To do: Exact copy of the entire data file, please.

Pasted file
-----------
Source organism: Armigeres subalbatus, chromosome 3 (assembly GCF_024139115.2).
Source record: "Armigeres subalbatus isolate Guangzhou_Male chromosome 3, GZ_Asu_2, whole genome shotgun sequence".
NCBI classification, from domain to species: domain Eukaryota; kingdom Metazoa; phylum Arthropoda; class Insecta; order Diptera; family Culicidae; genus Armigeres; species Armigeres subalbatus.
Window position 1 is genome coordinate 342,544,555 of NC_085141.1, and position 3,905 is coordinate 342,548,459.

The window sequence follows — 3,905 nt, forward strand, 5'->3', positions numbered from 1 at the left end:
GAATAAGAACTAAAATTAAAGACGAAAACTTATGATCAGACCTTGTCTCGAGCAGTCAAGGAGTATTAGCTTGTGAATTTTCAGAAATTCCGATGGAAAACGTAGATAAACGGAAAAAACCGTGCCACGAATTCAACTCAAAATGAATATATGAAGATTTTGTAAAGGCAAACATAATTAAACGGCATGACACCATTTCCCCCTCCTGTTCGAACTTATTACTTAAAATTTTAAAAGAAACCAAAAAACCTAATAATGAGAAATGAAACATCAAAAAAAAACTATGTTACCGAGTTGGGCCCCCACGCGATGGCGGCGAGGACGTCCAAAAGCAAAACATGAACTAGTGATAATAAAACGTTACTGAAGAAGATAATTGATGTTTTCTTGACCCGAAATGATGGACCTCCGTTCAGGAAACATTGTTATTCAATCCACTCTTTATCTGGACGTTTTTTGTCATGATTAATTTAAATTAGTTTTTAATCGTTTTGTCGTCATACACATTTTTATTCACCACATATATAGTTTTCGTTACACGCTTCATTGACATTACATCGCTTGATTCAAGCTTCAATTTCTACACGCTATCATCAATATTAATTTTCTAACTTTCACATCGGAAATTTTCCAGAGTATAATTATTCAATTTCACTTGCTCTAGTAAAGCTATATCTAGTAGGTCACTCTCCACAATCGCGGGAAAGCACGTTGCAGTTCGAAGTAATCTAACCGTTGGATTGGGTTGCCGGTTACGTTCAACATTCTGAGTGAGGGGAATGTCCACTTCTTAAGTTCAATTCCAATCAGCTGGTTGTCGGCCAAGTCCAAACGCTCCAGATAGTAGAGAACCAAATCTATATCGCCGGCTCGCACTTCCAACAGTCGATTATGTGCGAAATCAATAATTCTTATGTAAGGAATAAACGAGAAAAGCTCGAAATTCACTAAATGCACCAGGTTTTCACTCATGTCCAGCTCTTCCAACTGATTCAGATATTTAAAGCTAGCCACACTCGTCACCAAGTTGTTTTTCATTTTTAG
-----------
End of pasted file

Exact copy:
Source organism: Armigeres subalbatus, chromosome 3 (assembly GCF_024139115.2).
Source record: "Armigeres subalbatus isolate Guangzhou_Male chromosome 3, GZ_Asu_2, whole genome shotgun sequence".
NCBI classification, from domain to species: domain Eukaryota; kingdom Metazoa; phylum Arthropoda; class Insecta; order Diptera; family Culicidae; genus Armigeres; species Armigeres subalbatus.
Window position 1 is genome coordinate 342,544,555 of NC_085141.1, and position 3,905 is coordinate 342,548,459.

The window sequence follows — 3,905 nt, forward strand, 5'->3', positions numbered from 1 at the left end:
GAATAAGAACTAAAATTAAAGACGAAAACTTATGATCAGACCTTGTCTCGAGCAGTCAAGGAGTATTAGCTTGTGAATTTTCAGAAATTCCGATGGAAAACGTAGATAAACGGAAAAAACCGTGCCACGAATTCAACTCAAAATGAATATATGAAGATTTTGTAAAGGCAAACATAATTAAACGGCATGACACCATTTCCCCCTCCTGTTCGAACTTATTACTTAAAATTTTAAAAGAAACCAAAAAACCTAATAATGAGAAATGAAACATCAAAAAAAAACTATGTTACCGAGTTGGGCCCCCACGCGATGGCGGCGAGGACGTCCAAAAGCAAAACATGAACTAGTGATAATAAAACGTTACTGAAGAAGATAATTGATGTTTTCTTGACCCGAAATGATGGACCTCCGTTCAGGAAACATTGTTATTCAATCCACTCTTTATCTGGACGTTTTTTGTCATGATTAATTTAAATTAGTTTTTAATCGTTTTGTCGTCATACACATTTTTATTCACCACATATATAGTTTTCGTTACACGCTTCATTGACATTACATCGCTTGATTCAAGCTTCAATTTCTACACGCTATCATCAATATTAATTTTCTAACTTTCACATCGGAAATTTTCCAGAGTATAATTATTCAATTTCACTTGCTCTAGTAAAGCTATATCTAGTAGGTCACTCTCCACAATCGCGGGAAAGCACGTTGCAGTTCGAAGTAATCTAACCGTTGGATTGGGTTGCCGGTTACGTTCAACATTCTGAGTGAGGGGAATGTCCACTTCTTAAGTTCAATTCCAATCAGCTGGTTGTCGGCCAAGTCCAAACGCTCCAGATAGTAGAGAACCAAATCTATATCGCCGGCTCGCACTTCCAACAGTCGATTATGTGCGAAATCAATAATTCTTATGTAAGGAATAAACGAGAAAAGCTCGAAATTCACTAAATGCACCAGGTTTTCACTCATGTCCAGCTCTTCCAACTGATTCAGATATTTAAAGCTAGCCACACTCGTCACCAAGTTGTTTTTCATTTTTAG